The Kyoto Protocol ( 1997 ) suggests a reduction of carbon emissions of 5 percent from 1990 levels between the years of 2008 and 2012. This target now seems rather impossible to be achieved. Green architecture movements are expected to reduce carbon emissions from the building sector.

A constraint that exists is that the percentage of new buildings designed with a green approach is still too small compared to the number of old model buildings that are already designed without this approach.

Even if all the new buildings are designed according to green building standard checklists, there is no guarantee that the buildings would significantly reduce CO2 emission because the standards tend to place little emphasis on cutting carbon emissions.

Learning from developed countries, government initiative is needed to drive the movement to cutting energy use in building, which eventually leads to the reduction of national carbon emissions. Without such initiative, it would be difficult for a nation with a population such as Indonesia to considerably cut carbon emissions.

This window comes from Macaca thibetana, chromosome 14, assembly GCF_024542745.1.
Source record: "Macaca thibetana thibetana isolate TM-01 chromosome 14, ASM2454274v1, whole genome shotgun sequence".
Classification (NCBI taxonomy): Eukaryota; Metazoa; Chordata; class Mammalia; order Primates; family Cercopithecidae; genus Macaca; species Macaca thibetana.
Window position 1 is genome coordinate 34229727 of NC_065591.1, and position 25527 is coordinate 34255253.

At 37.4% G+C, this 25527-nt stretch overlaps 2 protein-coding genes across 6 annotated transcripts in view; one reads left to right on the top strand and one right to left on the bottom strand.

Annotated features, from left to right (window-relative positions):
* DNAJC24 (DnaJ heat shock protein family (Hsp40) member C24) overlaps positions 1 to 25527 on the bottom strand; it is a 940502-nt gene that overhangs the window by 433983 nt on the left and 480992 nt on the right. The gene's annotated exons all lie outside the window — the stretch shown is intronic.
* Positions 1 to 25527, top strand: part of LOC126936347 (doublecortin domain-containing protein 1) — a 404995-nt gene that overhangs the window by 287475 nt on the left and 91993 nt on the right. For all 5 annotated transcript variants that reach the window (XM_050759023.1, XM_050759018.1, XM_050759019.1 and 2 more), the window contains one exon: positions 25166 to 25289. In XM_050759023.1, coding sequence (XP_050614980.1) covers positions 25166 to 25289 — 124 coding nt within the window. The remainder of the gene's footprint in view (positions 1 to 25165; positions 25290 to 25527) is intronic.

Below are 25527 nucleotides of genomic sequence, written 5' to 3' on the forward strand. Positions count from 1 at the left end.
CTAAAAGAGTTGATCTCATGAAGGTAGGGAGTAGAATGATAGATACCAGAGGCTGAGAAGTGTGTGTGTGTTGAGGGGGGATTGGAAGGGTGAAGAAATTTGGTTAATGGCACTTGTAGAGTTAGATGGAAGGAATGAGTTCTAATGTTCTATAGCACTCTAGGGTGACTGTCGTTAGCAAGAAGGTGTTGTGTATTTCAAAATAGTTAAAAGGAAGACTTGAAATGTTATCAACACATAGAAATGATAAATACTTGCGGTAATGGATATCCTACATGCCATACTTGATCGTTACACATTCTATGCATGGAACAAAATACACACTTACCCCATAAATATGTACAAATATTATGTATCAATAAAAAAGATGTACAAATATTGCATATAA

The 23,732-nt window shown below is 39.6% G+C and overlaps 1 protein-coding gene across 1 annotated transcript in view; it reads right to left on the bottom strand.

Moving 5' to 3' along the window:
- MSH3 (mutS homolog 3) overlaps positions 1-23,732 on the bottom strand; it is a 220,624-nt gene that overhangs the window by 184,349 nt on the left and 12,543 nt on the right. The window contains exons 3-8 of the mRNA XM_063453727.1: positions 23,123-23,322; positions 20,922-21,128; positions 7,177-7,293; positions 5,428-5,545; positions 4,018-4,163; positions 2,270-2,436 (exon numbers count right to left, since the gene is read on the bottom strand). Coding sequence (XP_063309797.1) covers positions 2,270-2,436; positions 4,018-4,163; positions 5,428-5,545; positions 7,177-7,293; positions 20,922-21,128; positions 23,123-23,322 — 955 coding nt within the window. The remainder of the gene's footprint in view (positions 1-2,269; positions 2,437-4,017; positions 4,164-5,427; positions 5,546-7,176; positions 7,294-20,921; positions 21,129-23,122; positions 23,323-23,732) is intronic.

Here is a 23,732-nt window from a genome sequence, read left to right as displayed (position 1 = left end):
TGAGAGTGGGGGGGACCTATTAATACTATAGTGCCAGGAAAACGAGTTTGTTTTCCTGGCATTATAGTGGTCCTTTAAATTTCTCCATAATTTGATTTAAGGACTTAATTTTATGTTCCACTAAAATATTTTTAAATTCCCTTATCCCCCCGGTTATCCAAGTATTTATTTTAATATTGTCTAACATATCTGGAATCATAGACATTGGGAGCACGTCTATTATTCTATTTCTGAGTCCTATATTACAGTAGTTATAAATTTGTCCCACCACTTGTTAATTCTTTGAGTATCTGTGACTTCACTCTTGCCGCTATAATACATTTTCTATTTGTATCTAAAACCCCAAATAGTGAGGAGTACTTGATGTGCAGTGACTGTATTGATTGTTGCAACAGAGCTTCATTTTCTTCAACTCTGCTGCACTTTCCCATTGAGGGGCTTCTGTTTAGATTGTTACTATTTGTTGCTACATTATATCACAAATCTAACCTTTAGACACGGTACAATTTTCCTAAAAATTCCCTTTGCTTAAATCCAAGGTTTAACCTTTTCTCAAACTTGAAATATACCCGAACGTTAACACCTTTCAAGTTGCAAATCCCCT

The British government launched a program to cut carbon emissions in the residential sector by 80 percent by 2050, with a medium-term target of 34 percent by 2020. The implications of this program are that all the houses must be designed and modified to curb energy use or even use no fossil energy at all.

Previously the British government had conducted an energy efficient housing program using BREDEM (Building Research Establishment Domestic Energy Model) resulting in an increase of average indoor air temperatures in houses from 13 to 17 degrees Celsius without increasing energy consumption.

This means that an increase of occupants’ thermal comfort were not followed by an increase of building energy consumption.